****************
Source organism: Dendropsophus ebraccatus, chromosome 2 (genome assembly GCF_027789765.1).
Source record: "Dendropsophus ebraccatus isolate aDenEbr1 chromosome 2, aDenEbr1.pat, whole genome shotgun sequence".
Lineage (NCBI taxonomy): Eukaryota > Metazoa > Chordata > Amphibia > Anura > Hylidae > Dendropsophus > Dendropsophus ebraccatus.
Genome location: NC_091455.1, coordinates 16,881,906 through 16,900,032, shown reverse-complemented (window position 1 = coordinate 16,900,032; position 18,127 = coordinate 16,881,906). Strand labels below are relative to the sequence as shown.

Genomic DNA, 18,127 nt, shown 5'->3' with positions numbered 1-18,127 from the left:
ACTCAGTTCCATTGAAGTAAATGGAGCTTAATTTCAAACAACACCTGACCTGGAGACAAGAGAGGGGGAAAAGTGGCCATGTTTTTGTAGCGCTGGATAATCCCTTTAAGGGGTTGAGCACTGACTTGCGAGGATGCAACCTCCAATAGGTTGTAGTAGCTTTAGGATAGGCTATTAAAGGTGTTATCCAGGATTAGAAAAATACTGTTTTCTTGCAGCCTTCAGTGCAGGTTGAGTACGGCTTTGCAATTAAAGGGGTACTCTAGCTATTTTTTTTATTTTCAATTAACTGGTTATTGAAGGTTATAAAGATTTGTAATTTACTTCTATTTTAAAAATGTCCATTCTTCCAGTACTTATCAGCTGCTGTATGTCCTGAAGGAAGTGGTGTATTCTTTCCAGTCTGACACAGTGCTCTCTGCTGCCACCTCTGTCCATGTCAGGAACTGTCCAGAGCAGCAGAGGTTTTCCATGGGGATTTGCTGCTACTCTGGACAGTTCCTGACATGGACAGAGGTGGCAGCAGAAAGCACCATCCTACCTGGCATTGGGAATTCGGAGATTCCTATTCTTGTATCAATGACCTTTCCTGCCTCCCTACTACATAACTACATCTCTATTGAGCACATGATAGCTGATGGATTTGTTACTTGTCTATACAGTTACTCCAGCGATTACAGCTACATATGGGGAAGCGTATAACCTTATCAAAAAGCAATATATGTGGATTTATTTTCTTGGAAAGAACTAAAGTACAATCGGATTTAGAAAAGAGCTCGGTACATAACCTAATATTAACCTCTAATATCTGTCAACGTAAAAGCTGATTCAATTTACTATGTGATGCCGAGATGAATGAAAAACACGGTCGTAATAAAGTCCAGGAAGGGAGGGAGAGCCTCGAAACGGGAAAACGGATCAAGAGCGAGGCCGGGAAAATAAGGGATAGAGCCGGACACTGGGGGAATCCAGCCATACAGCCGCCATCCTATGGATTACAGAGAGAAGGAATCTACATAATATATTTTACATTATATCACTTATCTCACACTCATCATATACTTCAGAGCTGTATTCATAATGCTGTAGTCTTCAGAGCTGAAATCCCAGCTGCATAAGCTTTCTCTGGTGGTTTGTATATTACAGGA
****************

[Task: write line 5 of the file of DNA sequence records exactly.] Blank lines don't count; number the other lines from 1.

Genomic DNA, 18,127 nt, shown 5'->3' with positions numbered 1-18,127 from the left: